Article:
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RS Reviews: The Eight Famous Engines


The Eight Famous Engines

Reviewed by Cowcatchers and Sideplates


If you were to ask me “What’s your favourite RWS book and why?” I’d struggle. I only really discovered it when I was around 9 or 10, when I stumbled upon narrations of Enterprising Engines on YouTube. They piqued my interest; the language used was not something I had heard before on Thomas & Friends, and was certainly different from what the Television series at the time was offering. I then heard narrations of Small Railway Engines; which also struck me as I’d never before seen these little engines - the only little engines I knew at the time were Skarloey, Rhenaes and co. I subsequently received copies of these books for my own reading. I then preceded to watch more of these narrations and in future received more books, and well..the rest is history.


It took me until late 2014 - when I was now 13 - to complete my RWS collection. By then I had heard every RWS book on YouTube, so lost was a sense of discovery, I suppose you could say.

To link back to the question, I’d have to go back to a RWS book that has stuck in my head since I was little: The Eight Famous Engines.


As I have explained, I primarily got into the RWS when I was about 9, but I did have exposure to it as a kid. I owned a copy of Three Railway Engines, and my granddad owned a compilation book, which contained most of the Dalby era books, and - The Eight Famous Engines.


There’s a pretty good reason why The Eight Famous Engines stuck in my mind. Reading it as a kid, the styles of Dalby and John T Kenney contrasted. There you had, what, Tank Engine Thomas Again, where the colours were bold and bright, and the engines looked like toy trains - then reading Eight Famous Engines, and the colours were darker, the engine looked a lot larger, the people were more visible - as a kid I always wondered why that one looked different to the others, I’d only discover the change of illustrators when I got older.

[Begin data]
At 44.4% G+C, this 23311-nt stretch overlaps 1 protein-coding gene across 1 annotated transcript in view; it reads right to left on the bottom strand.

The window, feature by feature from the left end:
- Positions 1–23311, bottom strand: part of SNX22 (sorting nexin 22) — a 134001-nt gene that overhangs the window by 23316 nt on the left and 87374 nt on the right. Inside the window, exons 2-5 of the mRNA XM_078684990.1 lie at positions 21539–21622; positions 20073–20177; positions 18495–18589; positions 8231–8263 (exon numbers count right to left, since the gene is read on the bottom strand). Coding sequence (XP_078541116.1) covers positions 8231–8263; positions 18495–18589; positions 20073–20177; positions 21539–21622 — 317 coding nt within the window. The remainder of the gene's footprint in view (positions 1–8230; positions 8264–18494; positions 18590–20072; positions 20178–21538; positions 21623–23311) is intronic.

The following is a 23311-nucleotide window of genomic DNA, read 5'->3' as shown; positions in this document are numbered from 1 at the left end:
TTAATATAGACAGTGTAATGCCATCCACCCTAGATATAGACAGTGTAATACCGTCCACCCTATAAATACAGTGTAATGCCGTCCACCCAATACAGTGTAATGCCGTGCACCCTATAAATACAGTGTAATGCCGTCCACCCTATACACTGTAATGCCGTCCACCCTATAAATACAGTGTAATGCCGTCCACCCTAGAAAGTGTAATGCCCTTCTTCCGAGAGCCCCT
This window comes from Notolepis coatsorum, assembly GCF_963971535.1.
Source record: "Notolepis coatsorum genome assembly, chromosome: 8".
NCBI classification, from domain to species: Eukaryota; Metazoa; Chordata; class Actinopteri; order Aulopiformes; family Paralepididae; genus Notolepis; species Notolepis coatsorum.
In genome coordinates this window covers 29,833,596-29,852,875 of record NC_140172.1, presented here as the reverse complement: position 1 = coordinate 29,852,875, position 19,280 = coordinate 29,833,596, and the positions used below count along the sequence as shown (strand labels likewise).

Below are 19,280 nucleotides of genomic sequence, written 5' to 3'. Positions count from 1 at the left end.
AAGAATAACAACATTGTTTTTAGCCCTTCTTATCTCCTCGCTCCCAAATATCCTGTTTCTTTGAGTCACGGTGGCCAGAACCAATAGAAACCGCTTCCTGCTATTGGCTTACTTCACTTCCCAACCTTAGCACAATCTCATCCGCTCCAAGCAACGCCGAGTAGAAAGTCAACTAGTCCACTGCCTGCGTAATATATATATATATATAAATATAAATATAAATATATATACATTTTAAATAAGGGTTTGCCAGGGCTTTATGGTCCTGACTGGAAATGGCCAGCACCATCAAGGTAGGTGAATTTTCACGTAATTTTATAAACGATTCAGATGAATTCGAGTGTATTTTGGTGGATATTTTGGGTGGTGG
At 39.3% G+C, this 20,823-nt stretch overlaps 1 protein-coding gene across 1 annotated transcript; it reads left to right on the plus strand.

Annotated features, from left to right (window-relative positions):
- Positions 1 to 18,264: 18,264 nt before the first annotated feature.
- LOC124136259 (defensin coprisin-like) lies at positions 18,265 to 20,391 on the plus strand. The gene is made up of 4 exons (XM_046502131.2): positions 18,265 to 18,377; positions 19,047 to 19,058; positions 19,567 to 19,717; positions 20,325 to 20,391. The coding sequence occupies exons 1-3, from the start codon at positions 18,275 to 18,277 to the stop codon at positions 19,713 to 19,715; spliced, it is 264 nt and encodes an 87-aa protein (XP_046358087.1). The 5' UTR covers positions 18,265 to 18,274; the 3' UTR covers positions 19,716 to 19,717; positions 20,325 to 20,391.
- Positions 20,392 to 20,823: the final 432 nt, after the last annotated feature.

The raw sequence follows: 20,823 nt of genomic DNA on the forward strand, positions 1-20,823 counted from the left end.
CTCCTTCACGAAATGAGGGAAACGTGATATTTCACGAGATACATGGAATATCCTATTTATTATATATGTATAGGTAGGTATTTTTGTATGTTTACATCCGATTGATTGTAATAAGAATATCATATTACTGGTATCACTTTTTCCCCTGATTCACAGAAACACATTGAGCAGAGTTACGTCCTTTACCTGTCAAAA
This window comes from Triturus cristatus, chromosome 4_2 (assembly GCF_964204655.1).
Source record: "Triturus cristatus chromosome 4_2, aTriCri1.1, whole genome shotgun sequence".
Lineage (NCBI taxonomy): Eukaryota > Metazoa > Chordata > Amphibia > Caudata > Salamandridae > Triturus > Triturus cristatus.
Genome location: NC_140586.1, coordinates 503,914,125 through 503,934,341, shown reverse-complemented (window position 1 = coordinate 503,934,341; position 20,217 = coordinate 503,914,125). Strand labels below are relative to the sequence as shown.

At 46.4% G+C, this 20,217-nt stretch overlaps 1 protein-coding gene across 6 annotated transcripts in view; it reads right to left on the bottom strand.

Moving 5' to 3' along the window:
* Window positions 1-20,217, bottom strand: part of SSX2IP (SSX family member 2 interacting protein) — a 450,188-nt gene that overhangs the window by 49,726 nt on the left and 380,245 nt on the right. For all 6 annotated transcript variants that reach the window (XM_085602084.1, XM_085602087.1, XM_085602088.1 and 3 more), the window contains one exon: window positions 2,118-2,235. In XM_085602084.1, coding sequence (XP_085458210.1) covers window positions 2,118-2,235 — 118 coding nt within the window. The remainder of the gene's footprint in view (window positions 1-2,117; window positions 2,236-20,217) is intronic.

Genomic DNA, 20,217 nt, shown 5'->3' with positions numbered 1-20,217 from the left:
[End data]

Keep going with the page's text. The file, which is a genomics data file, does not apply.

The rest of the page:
Another reason that particular book stuck with me is because of the story Gordon Goes Foreign. I can remember a distinct night where my auntie read that story to me. I always wondered where this London Euston was and what St Pancreas was.


I’ll take a moment to go over the stories however. Percy Takes The Plunge involves Percy getting too big for his wheels and landing into water - where he proceeds to get cheeked by Henry later on. I like this story because it shows that even though we might be experienced in some areas on a subject, we can falter in another. Percy may have charged through a flood to get his passengers home, but that doesn’t make him a water expert, he just happened to have succeeded that one time. It would be like repairing a tyre on a car and thinking you’re experienced with cars, then failing to change the car battery.


Gordon Goes Foreign - as mentioned - was my introduction to the names of London train stations. I love how Awdry has poked fun at the various stations of the capital, and indeed it’s not just London, as someone who lives in Birmingham there’s Birmingham New Street, Birmingham Moor Street, Birmingham Snow Hill..feel free to name more if there is.


It also showed Awdry’s appreciation for his target audience; not many might understand the ending line of “it’s not Kings Cross, it’s St. Pancras” until they’re older - I certainly didn’t!


Triple Header explores more of the James and Toby dynamic Dirty Objects first dabbed into. James has become one of my favourite characters as of recent years and I find him rather fun to write for - I enjoy reading him react negatively to having to push a standing still Toby, when he had previously stated being right on time is something he’s rather good at. It’s aided by the engine he has to push being the very engine who puts him down in the first place!


The Fat Controller’s Engines, had Awdry had his way, would have been the very last we’ve have ever heard of Thomas, Percy, Sodor, ect, and it comes across in his writing. The engines have now become celebrities and are going to the United Kingdom for the public to see them, but Thomas - being Thomas - finds a way to make some form of hiccup, which almost puts a dampener on the plans. There’s a real sense of urgency with how minute details are described before the engines head off; Topham pacing the platform, looking at his watch - you get the impression it’s not going to be right unless Thomas is present. It might look like a foreshadowing of these days of the series nowadays where Thomas has to appear in some form. Thomas is part of their family, and had helped to make the series what it was. And the engines becoming tired at the show and longing to return home feels heart-warming; the life of constant attention isn’t for them and they’d prefer to get back to their own lives.


The Eight Famous Engines represents a lot of what I love about the series; irony, misfortune, redemption, it would have made for a good last book. Nowadays, in terms of story, I might prefer James and the Diesel Engines, or Enterprising Engines, but this volume, the start of another era for the series, intrigued me as a child and I personally think planted a seed for my later appreciation of the series.

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